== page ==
Theme: Rahab’s Salvation and Ours 
This week’s lessons describe how by faith Rahab became an unexpected recipient of the grace of God.    
Joshua 2:1-24

And Joshua the son of Nun sent two men secretly from Shittim as spies, saying, “Go, view the land, especially Jericho.” And they went and came into the house of a prostitute whose name was Rahab and lodged there. And it was told to the king of Jericho, “Behold, men of Israel have come here tonight to search out the land.” Then the king of Jericho sent to Rahab, saying, “Bring out the men who have come to you, who entered your house, for they have come to search out all the land.” But the woman had taken the two men and hidden them. And she said, “True, the men came to me, but I did not know where they were from. And when the gate was about to be closed at dark, the men went out. I do not know where the men went. Pursue them quickly, for you will overtake them.” But she had brought them up to the roof and hid them with the stalks of flax that she had laid in order on the roof. So the men pursued after them on the way to the Jordan as far as the fords. And the gate was shut as soon as the pursuers had gone out.
Before the men lay down, she came up to them on the roof and said to the men, “I know that the Lord has given you the land, and that the fear of you has fallen upon us, and that all the inhabitants of the land melt away before you. For we have heard how the Lord dried up the water of the Red Sea before you when you came out of Egypt, and what you did to the two kings of the Amorites who were beyond the Jordan, to Sihon and Og, whom you devoted to destruction. And as soon as we heard it, our hearts melted, and there was no spirit left in any man because of you, for the Lord your God, he is God in the heavens above and on the earth beneath. Now then, please swear to me by the Lord that, as I have dealt kindly with you, you also will deal kindly with my father’s house, and give me a sure sign that you will save alive my father and mother, my brothers and sisters, and all who belong to them, and deliver our lives from death.” And the men said to her, “Our life for yours even to death! If you do not tell this business of ours, then when the Lord gives us the land we will deal kindly and faithfully with you.”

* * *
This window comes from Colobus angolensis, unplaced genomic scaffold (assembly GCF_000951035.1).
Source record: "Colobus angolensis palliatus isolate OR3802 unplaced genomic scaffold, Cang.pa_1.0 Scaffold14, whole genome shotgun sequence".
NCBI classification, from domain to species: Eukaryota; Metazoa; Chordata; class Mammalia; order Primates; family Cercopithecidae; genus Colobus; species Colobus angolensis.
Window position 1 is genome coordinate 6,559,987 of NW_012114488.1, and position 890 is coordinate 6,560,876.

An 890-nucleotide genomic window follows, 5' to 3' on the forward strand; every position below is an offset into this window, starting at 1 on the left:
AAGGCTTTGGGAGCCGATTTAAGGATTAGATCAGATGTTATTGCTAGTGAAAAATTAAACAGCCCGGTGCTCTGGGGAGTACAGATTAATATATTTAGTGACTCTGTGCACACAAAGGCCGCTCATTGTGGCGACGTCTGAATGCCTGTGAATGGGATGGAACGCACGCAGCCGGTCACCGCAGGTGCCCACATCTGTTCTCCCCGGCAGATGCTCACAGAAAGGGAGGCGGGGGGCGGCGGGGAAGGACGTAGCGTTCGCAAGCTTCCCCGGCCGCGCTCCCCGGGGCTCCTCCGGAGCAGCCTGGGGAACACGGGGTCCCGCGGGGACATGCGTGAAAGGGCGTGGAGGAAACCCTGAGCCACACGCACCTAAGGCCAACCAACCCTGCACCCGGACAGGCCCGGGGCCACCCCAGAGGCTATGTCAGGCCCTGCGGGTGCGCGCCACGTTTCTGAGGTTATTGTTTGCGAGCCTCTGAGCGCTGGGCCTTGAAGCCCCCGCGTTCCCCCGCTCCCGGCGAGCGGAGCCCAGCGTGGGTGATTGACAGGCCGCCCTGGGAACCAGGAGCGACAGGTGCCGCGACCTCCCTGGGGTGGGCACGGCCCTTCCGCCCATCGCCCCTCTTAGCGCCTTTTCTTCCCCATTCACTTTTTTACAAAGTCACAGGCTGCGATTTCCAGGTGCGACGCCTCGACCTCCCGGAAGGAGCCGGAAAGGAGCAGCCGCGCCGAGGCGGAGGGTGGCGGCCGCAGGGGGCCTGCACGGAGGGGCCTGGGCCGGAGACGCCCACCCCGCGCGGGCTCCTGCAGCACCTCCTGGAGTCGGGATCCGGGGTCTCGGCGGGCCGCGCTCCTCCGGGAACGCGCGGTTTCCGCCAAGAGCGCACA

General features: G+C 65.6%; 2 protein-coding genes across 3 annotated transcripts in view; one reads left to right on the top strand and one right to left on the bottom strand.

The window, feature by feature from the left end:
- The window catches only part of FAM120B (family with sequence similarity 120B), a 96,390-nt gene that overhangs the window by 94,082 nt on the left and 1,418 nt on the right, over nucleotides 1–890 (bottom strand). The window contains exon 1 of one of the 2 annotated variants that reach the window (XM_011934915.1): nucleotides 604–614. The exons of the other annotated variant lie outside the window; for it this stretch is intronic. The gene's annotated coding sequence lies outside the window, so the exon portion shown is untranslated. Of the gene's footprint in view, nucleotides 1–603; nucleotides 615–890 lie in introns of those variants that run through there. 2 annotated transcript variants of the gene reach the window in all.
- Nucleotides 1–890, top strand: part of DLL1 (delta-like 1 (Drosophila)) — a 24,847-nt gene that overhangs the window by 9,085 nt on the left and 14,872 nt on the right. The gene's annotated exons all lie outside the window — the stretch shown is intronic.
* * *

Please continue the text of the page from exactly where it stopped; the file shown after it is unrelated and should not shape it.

Then she let them down by a rope through the window, for her house was built into the city wall, so that she lived in the wall. And she said to them, “Go into the hills, or the pursuers will encounter you, and hide there three days until the pursuers have returned. Then afterward you may go your way.” The men said to her, “We will be guiltless with respect to this oath of yours that you have made us swear. Behold, when we come into the land, you shall tie this scarlet cord in the window through which you let us down, and you shall gather into your house your father and mother, your brothers, and all your father’s household. Then if anyone goes out of the doors of your house into the street, his blood shall be on his own head, and we shall be guiltless. But if a hand is laid on anyone who is with you in the house, his blood shall be on our head. But if you tell this business of ours, then we shall be guiltless with respect to your oath that you have made us swear.” And she said, “According to your words, so be it.” Then she sent them away, and they departed. And she tied the scarlet cord in the window.